Suddenly, yesterday, he found himself staring out.  How could that possibly happen?  His sister came in and looked around.  He shouted, but she left.  Could no-one see him?  How was he going to get out?

 

Go to Rochelle’s Addicted to Purple site, and use her Wednesday photo as a prompt to write a complete 100 word story

 

Supermarket Psychology

 

Sriacha Sauce

 

Nah, I’m not gonna talk about how stores get you to buy stuff.  This is more a report on the amateur sport of people watching.  Since I can’t get home delivery of the Toronto Sun, I go out for it Monday to Friday.  There are closer places to pick it up, but I go to a supermarket a mile down the road, because they sell it 50 cents/copy cheaper, as a loss leader.  It’s also the store which installed carts which require a quarter, and I often get the paper free, or nearly so, by putting carts away.

Since I usually have only the one item, I stand in the “Express Lane” checkout line.  This store’s express lines are 12 items or less.  Occasionally I have to remind a clerk or a customer of that.  I stood in another store’s “8 Items or less” line one day behind an entitled bitch who checked out 28 items, for just over $73.  I asked the clerk whether she had trouble counting, or just trouble saying no.  “Well, sometimes when it isn’t busy….”  “There’s me, and four others behind me, all with one or two items.  I think that counts as busy.  Do you need help from the manager??”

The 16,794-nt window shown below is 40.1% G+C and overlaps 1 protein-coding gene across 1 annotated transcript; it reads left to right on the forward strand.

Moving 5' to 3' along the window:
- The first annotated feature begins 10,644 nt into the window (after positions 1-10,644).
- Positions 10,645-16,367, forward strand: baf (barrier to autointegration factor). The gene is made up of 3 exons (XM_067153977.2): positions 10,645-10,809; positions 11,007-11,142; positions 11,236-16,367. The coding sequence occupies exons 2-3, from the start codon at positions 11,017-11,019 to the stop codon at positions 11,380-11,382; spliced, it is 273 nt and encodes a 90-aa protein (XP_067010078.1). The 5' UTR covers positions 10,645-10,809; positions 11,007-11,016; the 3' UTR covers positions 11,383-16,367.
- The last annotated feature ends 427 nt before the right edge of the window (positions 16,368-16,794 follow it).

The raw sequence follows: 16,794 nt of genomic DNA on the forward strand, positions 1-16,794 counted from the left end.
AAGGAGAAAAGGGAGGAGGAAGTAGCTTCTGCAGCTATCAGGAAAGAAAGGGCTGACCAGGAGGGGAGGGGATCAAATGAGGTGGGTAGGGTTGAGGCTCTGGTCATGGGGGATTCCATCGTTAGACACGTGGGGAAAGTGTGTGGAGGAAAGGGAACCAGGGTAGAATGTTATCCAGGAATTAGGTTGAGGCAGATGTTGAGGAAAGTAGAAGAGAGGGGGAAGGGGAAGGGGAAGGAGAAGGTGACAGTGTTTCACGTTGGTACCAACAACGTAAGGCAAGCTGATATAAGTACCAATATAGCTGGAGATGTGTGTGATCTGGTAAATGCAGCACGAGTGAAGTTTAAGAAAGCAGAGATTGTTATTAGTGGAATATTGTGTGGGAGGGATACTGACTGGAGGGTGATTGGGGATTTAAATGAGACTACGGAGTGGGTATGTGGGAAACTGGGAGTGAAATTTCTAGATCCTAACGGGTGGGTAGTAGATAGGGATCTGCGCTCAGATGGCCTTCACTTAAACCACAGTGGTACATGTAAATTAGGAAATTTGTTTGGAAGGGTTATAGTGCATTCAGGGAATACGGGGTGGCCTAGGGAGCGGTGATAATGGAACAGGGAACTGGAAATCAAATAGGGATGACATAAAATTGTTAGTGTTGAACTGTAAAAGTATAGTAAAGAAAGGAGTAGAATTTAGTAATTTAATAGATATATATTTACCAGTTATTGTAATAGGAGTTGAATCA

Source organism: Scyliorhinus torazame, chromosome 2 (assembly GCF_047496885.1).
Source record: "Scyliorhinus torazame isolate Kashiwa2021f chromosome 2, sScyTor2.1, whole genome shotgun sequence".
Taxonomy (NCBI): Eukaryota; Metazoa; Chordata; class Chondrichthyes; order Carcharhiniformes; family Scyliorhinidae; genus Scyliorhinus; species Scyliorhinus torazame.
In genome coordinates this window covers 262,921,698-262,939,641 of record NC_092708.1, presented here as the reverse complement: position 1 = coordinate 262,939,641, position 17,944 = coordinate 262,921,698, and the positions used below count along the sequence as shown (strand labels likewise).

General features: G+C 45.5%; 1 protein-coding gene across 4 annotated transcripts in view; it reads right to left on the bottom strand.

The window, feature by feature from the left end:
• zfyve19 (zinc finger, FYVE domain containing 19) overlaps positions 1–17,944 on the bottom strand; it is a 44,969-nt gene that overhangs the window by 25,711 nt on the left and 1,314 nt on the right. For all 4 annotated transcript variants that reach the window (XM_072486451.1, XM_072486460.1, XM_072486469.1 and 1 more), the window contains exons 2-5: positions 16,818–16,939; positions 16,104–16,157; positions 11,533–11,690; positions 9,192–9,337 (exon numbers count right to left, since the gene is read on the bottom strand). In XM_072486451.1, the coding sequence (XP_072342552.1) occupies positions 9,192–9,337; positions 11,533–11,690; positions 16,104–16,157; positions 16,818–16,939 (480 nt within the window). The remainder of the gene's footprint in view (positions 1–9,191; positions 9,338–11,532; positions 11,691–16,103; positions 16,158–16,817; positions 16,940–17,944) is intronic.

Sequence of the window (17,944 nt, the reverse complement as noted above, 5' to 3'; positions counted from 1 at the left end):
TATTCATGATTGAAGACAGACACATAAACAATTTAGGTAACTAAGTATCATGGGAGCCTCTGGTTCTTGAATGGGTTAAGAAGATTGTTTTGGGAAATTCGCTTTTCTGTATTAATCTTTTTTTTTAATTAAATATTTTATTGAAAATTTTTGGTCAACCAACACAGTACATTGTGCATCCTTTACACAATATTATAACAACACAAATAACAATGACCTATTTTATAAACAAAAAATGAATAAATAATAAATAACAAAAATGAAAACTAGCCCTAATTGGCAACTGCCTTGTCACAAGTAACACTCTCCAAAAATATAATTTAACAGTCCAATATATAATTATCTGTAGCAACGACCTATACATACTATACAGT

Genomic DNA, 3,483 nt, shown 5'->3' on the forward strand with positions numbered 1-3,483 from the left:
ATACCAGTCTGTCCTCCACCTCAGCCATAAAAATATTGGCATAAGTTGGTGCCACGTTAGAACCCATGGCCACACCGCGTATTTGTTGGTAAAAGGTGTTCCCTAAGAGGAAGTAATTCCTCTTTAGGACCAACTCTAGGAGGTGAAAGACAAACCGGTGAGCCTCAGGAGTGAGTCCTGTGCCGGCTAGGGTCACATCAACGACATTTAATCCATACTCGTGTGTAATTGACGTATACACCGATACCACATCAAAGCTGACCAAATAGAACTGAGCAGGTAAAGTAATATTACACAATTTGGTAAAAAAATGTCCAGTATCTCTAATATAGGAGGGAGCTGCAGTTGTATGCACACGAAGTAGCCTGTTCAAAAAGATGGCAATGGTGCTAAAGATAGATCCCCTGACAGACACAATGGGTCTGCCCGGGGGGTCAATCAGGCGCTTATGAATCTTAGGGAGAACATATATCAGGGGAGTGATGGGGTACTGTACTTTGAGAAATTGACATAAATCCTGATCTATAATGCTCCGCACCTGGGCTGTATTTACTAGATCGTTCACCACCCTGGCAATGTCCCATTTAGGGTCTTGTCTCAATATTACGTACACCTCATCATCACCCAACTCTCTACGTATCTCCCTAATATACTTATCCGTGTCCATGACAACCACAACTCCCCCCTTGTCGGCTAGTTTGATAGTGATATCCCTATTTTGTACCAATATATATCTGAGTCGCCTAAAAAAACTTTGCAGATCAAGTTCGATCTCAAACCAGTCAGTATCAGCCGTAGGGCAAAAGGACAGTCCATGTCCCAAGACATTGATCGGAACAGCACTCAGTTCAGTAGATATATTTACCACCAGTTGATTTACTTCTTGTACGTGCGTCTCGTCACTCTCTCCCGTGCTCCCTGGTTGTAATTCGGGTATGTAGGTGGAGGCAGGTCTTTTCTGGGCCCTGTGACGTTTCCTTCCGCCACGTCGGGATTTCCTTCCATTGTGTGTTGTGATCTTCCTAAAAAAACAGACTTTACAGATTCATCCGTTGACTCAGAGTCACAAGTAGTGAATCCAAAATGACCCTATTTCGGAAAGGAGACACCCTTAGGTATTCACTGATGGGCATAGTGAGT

Watching people checking out whole cart-loads of groceries is no fun.  They buy everything.  (Almost!)  The fun comes from seeing the one or two items that people absolutely, positively, need, right now, and trying to guess why.  In my first post, I wrote of an older gentleman standing in line with a small bottle of Scope mouthwash, and a pack of Certs gum.  I still think my guess of a hot date that night was a good one.

The wife was going to brown a frozen pie shell, and fill it with instant pudding, as a dessert.  A check in the freezer revealed three boxes of frozen tart shells, but no pie shells.  Quick, over to the store for a package of pie shells – I can see that.  I understand bread, milk, eggs, meat – but some of the rest???!

A woman this week checked out only one tiny bottle of Frank’s Red-Hot Sauce.  I guess if hubby expects chili for supper, ya gotta do what ya gotta do.  A man the next day purchased seven (7!) small bottles of sliced olives.  Now why didn’t he buy one large jar??  Is it pizza day at school tomorrow?  So many questions!  So many chances to be told to mind my own F…. business.

I followed a couple of women out late one Friday afternoon.  I thought they might be more than just friends.  Not that there’s anything wrong with that.  I was disabused of my suspicion, when the manlier of the two told her companion that one of the women she worked with, hoped the same thing.  She’d had to explain that, “No, no!  I don’t like girls.  I like guys.”